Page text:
As employers across the state worked to amend policies and procedures in preparation for California’s paid sick leave law, questions were raised about ambiguities and hurdles to implementation. The California State Legislature responded this spring with Assembly Bill 304, hoping to amend the sections of the law that were unclear or unnecessarily onerous. Earlier this week, the bill cleared the final legislative hurdles and was signed by Governor Brown. It is effective immediately.
The good news for household employers is that if you have already ensured that your sick leave policy complies with the original law, these California paid sick leave law amendments likely will not require you to revise your policy. If you are still working on getting your policy in place, or if you would like to make changes to your current compliant policy, you will now have a few more options in some key areas.
Let’s look at a few of the changes:
- Alternative accrual methods are now offered, including allowing an employer to use an accrual method other than the 1 hour for each 30 worked, provided that the accrual is on a regular basis and that an employee will have at least 24 hours of accrued sick leave or paid time off (PTO) by the 120th calendar day of employment, of each calendar year, or of each 12-month period. This provision will be especially helpful for employers who would prefer to have employees accrue time per week, per pay period, or per month rather than per hour worked.
- While the original sick leave law referred in many places only to the “employment year,” AB 304 makes it clear that employers may use the employment year (anniversary date), calendar year, or other 12 month period as the “year” for purposes of tracking and limiting the amount of leave an employee can accrue, use, and rollover.
- If an employer provides unlimited paid sick leave or unlimited paid time off, the employer may note “unlimited” on the employee’s itemized wage statement. This notation satisfies the requirement that an employer provide written notice of available sick time or paid time off.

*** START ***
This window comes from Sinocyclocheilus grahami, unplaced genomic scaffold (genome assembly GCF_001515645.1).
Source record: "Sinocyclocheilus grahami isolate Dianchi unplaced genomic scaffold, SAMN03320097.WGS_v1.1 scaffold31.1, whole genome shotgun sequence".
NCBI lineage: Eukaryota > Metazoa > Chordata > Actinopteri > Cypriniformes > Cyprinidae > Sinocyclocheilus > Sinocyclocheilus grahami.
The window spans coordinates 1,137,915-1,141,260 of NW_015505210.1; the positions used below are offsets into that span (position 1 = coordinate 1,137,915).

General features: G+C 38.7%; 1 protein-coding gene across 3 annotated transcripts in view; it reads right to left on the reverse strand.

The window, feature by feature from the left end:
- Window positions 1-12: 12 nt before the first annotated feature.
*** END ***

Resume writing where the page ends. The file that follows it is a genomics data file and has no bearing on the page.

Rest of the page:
- An employer is under no requirement to inquire into or record the purpose for which an employee uses sick leave or PTO. This will make tracking leave easier for employers who have combined sick leave and vacation leave into one PTO bank.
- Two additional methods were added for determining at what rate the sick time should be paid. An employer may now calculate paid sick leave using any of the following calculations: 1) for exempt employees, calculating in the same manner as the employer calculates wages for other forms of leave time; 2) for non-exempt employees, calculating in the same manner as the regular rate of pay for the workweek in which the employee uses paid sick time, whether or not the employee actually works overtime in that workweek; and 3) for non-exempt employees, calculating by dividing the employee’s total wages, not including overtime premium pay, by the employee’s total hours worked in the full pay periods of the prior 90 days of employment.
- AB 304 clarifies that an employer need not reinstate accrued paid time off to a rehired employee if the time was paid out at the time of termination, resignation, or separation from employment.
The California Labor Commission is currently working on updating its guidance regarding California sick leave. Their updated FAQs may provide additional clarification on how the provisions of AB 304 should be applied. To see all the changes made by AB 304, the final text can be read here.